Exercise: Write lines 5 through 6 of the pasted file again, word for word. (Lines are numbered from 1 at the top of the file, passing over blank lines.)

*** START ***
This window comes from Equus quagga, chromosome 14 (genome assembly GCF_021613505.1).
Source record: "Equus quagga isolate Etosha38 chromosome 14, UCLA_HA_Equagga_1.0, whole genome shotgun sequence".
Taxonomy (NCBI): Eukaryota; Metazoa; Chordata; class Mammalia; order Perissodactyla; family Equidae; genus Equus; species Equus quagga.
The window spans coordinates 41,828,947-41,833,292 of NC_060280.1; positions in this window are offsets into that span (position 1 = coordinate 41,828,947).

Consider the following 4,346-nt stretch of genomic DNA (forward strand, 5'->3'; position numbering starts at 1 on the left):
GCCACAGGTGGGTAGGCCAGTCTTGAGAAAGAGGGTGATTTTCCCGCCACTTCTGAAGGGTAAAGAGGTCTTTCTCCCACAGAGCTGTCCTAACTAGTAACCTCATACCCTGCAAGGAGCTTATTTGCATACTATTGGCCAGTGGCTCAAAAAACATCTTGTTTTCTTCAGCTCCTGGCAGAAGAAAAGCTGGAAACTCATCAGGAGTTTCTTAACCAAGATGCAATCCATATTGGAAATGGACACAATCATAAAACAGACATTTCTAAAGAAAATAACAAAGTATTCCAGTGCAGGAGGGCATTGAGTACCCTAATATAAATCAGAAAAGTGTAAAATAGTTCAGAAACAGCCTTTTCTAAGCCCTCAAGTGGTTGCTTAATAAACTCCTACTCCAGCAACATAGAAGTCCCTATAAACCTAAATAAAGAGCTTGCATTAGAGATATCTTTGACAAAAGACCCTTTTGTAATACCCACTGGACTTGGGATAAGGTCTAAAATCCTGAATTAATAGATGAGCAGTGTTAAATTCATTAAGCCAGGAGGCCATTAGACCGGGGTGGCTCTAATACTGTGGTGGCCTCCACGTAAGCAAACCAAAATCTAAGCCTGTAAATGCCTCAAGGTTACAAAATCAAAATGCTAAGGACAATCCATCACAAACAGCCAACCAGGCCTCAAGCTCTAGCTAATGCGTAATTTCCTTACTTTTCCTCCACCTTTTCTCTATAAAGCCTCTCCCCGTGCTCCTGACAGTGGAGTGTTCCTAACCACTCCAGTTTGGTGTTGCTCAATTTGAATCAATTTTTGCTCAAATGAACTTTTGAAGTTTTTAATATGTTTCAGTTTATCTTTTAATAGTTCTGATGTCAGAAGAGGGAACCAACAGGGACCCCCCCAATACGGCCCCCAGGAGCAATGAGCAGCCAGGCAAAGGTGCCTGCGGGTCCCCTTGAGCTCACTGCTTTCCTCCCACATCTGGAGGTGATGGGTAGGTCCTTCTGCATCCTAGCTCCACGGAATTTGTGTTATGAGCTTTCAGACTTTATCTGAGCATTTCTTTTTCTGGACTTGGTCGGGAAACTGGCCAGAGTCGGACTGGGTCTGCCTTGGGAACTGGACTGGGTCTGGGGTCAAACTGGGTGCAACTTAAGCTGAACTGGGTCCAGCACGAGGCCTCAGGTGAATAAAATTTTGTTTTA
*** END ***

Consider the following 4,346-nt stretch of genomic DNA (forward strand, 5'->3'; position numbering starts at 1 on the left):
GCCACAGGTGGGTAGGCCAGTCTTGAGAAAGAGGGTGATTTTCCCGCCACTTCTGAAGGGTAAAGAGGTCTTTCTCCCACAGAGCTGTCCTAACTAGTAACCTCATACCCTGCAAGGAGCTTATTTGCATACTATTGGCCAGTGGCTCAAAAAACATCTTGTTTTCTTCAGCTCCTGGCAGAAGAAAAGCTGGAAACTCATCAGGAGTTTCTTAACCAAGATGCAATCCATATTGGAAATGGACACAATCATAAAACAGACATTTCTAAAGAAAATAACAAAGTATTCCAGTGCAGGAGGGCATTGAGTACCCTAATATAAATCAGAAAAGTGTAAAATAGTTCAGAAACAGCCTTTTCTAAGCCCTCAAGTGGTTGCTTAATAAACTCCTACTCCAGCAACATAGAAGTCCCTATAAACCTAAATAAAGAGCTTGCATTAGAGATATCTTTGACAAAAGACCCTTTTGTAATACCCACTGGACTTGGGATAAGGTCTAAAATCCTGAATTAATAGATGAGCAGTGTTAAATTCATTAAGCCAGGAGGCCATTAGACCGGGGTGGCTCTAATACTGTGGTGGCCTCCACGTAAGCAAACCAAAATCTAAGCCTGTAAATGCCTCAAGGTTACAAAATCAAAATGCTAAGGACAATCCATCACAAACAGCCAACCAGGCCTCAAGCTCTAGCTAATGCGTAATTTCCTTACTTTTCCTCCACCTTTTCTCTATAAAGCCTCTCCCCGTGCTCCTGACAGTGGAGTGTTCCTAACCACTCCAGTTTGGTGTTGCTCAATTTGAATCAATTTTTGCTCAAATGAACTTTTGAAGTTTTTAATATGTTTCAGTTTATCTTTTAATAGTTCTGATGTCAGAAGAGGGAACCAACAGGGACCCCCCCAATACGGCCCCCAGGAGCAATGAGCAGCCAGGCAAAGGTGCCTGCGGGTCCCCTTGAGCTCACTGCTTTCCTCCCACATCTGGAGGTGATGGGTAGGTCCTTCTGCATCCTAGCTCCACGGAATTTGTGTTATGAGCTTTCAGACTTTATCTGAGCATTTCTTTTTCTGGACTTGGTCGGGAAACTGGCCAGAGTCGGACTGGGTCTGCCTTGGGAACTGGACTGGGTCTGGGGTCAAACTGGGTGCAACTTAAGCTGAACTGGGTCCAGCACGAGGCCTCAGGTGAATAAAATTTTGTTTTA